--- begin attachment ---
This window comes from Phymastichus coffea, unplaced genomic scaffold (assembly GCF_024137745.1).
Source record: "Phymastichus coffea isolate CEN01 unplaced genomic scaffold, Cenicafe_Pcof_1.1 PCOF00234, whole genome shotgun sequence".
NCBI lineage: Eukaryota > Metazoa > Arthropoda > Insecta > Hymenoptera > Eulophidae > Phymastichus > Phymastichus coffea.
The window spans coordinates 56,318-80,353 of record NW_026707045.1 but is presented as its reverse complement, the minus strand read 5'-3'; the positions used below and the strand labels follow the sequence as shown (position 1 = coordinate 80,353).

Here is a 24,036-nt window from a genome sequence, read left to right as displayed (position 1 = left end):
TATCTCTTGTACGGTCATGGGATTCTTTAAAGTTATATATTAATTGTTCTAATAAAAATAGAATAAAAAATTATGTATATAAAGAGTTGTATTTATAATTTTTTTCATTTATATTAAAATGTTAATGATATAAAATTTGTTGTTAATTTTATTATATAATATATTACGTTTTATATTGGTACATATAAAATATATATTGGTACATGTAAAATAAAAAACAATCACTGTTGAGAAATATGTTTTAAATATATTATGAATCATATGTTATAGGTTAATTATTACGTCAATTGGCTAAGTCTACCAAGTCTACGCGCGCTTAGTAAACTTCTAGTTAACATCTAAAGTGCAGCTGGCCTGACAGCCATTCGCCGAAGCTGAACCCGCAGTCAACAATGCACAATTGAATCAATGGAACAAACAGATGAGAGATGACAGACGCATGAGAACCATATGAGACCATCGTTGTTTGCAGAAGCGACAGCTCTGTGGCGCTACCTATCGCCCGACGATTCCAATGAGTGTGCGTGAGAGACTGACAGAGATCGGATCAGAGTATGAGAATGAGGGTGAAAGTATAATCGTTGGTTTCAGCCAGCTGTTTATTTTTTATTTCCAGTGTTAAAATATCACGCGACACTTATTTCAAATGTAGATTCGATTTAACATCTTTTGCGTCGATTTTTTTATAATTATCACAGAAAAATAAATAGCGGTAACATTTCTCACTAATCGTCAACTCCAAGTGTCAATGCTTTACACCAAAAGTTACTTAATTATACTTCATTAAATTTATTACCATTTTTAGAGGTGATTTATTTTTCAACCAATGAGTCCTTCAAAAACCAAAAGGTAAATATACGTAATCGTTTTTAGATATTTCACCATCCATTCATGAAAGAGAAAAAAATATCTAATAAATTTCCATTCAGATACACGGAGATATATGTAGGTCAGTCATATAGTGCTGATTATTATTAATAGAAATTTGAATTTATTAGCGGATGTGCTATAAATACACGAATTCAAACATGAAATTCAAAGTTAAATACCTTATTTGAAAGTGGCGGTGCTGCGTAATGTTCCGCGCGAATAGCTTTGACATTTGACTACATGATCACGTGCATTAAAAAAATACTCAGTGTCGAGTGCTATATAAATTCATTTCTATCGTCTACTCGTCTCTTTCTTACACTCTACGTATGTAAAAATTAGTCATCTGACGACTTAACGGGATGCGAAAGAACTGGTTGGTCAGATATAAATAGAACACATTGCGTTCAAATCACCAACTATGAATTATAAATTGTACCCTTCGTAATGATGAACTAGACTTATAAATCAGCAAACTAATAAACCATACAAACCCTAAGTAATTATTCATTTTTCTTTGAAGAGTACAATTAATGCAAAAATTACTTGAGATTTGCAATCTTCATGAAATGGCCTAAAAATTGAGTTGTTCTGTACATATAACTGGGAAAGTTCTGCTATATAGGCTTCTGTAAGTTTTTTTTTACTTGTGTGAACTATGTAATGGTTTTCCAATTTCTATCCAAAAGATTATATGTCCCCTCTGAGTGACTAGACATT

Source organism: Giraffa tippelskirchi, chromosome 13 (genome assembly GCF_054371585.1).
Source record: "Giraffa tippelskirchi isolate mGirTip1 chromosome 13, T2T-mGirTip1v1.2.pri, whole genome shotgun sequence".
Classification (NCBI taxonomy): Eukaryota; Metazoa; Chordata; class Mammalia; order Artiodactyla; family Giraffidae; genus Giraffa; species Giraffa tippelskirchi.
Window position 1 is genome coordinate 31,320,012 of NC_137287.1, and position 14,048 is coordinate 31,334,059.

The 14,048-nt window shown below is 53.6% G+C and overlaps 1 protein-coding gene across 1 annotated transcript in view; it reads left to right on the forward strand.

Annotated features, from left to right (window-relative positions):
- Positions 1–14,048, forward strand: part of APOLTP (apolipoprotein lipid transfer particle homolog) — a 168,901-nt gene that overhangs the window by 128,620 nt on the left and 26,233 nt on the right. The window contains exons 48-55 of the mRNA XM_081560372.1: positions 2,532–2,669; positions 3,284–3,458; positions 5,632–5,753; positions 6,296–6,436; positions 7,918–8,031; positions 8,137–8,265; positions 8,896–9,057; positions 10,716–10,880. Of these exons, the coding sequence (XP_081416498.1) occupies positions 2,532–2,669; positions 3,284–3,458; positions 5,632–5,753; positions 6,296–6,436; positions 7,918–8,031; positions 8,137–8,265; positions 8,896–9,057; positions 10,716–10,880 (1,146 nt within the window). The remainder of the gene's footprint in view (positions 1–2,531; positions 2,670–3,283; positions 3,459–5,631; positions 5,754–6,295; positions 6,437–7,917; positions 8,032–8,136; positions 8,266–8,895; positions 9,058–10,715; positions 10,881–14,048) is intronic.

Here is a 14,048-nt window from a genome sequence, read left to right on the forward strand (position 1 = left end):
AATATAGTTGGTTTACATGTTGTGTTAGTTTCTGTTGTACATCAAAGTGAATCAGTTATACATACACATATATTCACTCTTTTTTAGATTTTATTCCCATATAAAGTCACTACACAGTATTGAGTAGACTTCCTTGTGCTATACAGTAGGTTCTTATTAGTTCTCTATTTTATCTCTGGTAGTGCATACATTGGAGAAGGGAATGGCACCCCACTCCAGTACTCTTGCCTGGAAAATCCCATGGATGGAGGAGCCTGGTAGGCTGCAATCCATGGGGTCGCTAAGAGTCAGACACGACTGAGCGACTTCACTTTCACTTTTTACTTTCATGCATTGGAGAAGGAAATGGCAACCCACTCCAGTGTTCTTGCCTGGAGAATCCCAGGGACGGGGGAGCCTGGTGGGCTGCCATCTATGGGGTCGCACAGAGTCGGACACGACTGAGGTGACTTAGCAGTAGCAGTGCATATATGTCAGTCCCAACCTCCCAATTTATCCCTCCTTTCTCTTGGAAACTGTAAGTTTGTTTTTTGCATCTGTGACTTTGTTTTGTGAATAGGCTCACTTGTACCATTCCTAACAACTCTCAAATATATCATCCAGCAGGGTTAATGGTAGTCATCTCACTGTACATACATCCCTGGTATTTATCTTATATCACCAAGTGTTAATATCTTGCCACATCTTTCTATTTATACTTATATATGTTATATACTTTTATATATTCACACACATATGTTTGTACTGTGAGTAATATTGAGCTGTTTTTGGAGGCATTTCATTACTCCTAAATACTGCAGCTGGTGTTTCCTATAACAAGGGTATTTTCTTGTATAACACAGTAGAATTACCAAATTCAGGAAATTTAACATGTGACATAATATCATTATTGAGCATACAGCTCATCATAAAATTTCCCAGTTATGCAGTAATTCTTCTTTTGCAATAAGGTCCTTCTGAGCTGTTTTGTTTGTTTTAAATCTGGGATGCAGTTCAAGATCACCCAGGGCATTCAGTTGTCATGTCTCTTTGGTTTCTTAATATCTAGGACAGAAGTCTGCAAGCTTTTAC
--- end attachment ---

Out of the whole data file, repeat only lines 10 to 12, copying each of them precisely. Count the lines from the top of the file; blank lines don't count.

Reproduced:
Window position 1 is genome coordinate 31,320,012 of NC_137287.1, and position 14,048 is coordinate 31,334,059.

The 14,048-nt window shown below is 53.6% G+C and overlaps 1 protein-coding gene across 1 annotated transcript in view; it reads left to right on the forward strand.

Annotated features, from left to right (window-relative positions):